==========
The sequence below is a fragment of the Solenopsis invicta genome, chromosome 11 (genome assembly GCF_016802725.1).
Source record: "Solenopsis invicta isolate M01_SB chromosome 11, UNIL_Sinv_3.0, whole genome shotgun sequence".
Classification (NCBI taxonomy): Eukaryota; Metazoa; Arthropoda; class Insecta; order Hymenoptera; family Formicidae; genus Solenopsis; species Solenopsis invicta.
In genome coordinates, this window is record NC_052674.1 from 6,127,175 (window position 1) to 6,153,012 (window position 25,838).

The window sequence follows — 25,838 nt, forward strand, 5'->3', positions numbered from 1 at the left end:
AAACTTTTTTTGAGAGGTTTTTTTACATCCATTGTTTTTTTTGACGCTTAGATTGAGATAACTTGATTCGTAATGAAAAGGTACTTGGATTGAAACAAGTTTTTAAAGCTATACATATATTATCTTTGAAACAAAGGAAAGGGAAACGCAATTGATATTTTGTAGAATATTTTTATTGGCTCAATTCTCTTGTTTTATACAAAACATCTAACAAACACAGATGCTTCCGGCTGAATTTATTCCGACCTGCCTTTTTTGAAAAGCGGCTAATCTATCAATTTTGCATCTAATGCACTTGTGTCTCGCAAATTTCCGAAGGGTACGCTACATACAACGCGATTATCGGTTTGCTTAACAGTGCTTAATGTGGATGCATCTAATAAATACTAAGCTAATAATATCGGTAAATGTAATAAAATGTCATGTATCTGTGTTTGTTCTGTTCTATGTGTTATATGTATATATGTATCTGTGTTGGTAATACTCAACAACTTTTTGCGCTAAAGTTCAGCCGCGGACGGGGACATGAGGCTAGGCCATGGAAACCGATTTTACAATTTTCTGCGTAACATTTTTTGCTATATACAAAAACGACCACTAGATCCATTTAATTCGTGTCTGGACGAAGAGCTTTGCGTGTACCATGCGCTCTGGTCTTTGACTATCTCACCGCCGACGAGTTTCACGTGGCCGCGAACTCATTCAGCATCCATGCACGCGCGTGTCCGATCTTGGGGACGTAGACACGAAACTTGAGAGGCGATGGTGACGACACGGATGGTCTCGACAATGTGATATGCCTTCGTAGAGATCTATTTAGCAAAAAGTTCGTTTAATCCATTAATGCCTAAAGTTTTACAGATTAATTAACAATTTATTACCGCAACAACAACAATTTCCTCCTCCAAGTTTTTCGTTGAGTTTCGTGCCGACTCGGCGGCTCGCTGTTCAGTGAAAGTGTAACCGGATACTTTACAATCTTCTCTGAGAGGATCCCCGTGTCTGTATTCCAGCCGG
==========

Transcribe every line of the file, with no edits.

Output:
The sequence below is a fragment of the Solenopsis invicta genome, chromosome 11 (genome assembly GCF_016802725.1).
Source record: "Solenopsis invicta isolate M01_SB chromosome 11, UNIL_Sinv_3.0, whole genome shotgun sequence".
Classification (NCBI taxonomy): Eukaryota; Metazoa; Arthropoda; class Insecta; order Hymenoptera; family Formicidae; genus Solenopsis; species Solenopsis invicta.
In genome coordinates, this window is record NC_052674.1 from 6,127,175 (window position 1) to 6,153,012 (window position 25,838).

The window sequence follows — 25,838 nt, forward strand, 5'->3', positions numbered from 1 at the left end:
AAACTTTTTTTGAGAGGTTTTTTTACATCCATTGTTTTTTTTGACGCTTAGATTGAGATAACTTGATTCGTAATGAAAAGGTACTTGGATTGAAACAAGTTTTTAAAGCTATACATATATTATCTTTGAAACAAAGGAAAGGGAAACGCAATTGATATTTTGTAGAATATTTTTATTGGCTCAATTCTCTTGTTTTATACAAAACATCTAACAAACACAGATGCTTCCGGCTGAATTTATTCCGACCTGCCTTTTTTGAAAAGCGGCTAATCTATCAATTTTGCATCTAATGCACTTGTGTCTCGCAAATTTCCGAAGGGTACGCTACATACAACGCGATTATCGGTTTGCTTAACAGTGCTTAATGTGGATGCATCTAATAAATACTAAGCTAATAATATCGGTAAATGTAATAAAATGTCATGTATCTGTGTTTGTTCTGTTCTATGTGTTATATGTATATATGTATCTGTGTTGGTAATACTCAACAACTTTTTGCGCTAAAGTTCAGCCGCGGACGGGGACATGAGGCTAGGCCATGGAAACCGATTTTACAATTTTCTGCGTAACATTTTTTGCTATATACAAAAACGACCACTAGATCCATTTAATTCGTGTCTGGACGAAGAGCTTTGCGTGTACCATGCGCTCTGGTCTTTGACTATCTCACCGCCGACGAGTTTCACGTGGCCGCGAACTCATTCAGCATCCATGCACGCGCGTGTCCGATCTTGGGGACGTAGACACGAAACTTGAGAGGCGATGGTGACGACACGGATGGTCTCGACAATGTGATATGCCTTCGTAGAGATCTATTTAGCAAAAAGTTCGTTTAATCCATTAATGCCTAAAGTTTTACAGATTAATTAACAATTTATTACCGCAACAACAACAATTTCCTCCTCCAAGTTTTTCGTTGAGTTTCGTGCCGACTCGGCGGCTCGCTGTTCAGTGAAAGTGTAACCGGATACTTTACAATCTTCTCTGAGAGGATCCCCGTGTCTGTATTCCAGCCGG